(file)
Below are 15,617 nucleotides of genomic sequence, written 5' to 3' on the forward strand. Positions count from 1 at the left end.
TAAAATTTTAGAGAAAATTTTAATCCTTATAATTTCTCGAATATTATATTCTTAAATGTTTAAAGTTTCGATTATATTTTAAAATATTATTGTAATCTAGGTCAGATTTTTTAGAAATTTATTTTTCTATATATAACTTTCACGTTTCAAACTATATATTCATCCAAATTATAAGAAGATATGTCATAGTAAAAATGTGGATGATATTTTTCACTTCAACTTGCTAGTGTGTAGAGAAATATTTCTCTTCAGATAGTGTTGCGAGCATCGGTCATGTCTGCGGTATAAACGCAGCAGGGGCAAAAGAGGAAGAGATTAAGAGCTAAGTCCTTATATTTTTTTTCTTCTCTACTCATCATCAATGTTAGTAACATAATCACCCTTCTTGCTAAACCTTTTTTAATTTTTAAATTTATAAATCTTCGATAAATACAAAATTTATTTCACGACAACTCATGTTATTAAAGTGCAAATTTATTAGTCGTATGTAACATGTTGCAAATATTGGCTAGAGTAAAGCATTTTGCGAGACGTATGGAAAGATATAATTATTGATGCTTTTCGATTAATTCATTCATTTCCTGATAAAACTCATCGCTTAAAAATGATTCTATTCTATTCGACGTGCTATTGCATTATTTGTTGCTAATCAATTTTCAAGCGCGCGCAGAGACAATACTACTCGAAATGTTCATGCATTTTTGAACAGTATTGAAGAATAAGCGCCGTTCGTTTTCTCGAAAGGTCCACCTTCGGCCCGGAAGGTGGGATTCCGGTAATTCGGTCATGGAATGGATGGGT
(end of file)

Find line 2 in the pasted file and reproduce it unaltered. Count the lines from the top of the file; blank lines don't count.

TAAAATTTTAGAGAAAATTTTAATCCTTATAATTTCTCGAATATTATATTCTTAAATGTTTAAAGTTTCGATTATATTTTAAAATATTATTGTAATCTAGGTCAGATTTTTTAGAAATTTATTTTTCTATATATAACTTTCACGTTTCAAACTATATATTCATCCAAATTATAAGAAGATATGTCATAGTAAAAATGTGGATGATATTTTTCACTTCAACTTGCTAGTGTGTAGAGAAATATTTCTCTTCAGATAGTGTTGCGAGCATCGGTCATGTCTGCGGTATAAACGCAGCAGGGGCAAAAGAGGAAGAGATTAAGAGCTAAGTCCTTATATTTTTTTTCTTCTCTACTCATCATCAATGTTAGTAACATAATCACCCTTCTTGCTAAACCTTTTTTAATTTTTAAATTTATAAATCTTCGATAAATACAAAATTTATTTCACGACAACTCATGTTATTAAAGTGCAAATTTATTAGTCGTATGTAACATGTTGCAAATATTGGCTAGAGTAAAGCATTTTGCGAGACGTATGGAAAGATATAATTATTGATGCTTTTCGATTAATTCATTCATTTCCTGATAAAACTCATCGCTTAAAAATGATTCTATTCTATTCGACGTGCTATTGCATTATTTGTTGCTAATCAATTTTCAAGCGCGCGCAGAGACAATACTACTCGAAATGTTCATGCATTTTTGAACAGTATTGAAGAATAAGCGCCGTTCGTTTTCTCGAAAGGTCCACCTTCGGCCCGGAAGGTGGGATTCCGGTAATTCGGTCATGGAATGGATGGGT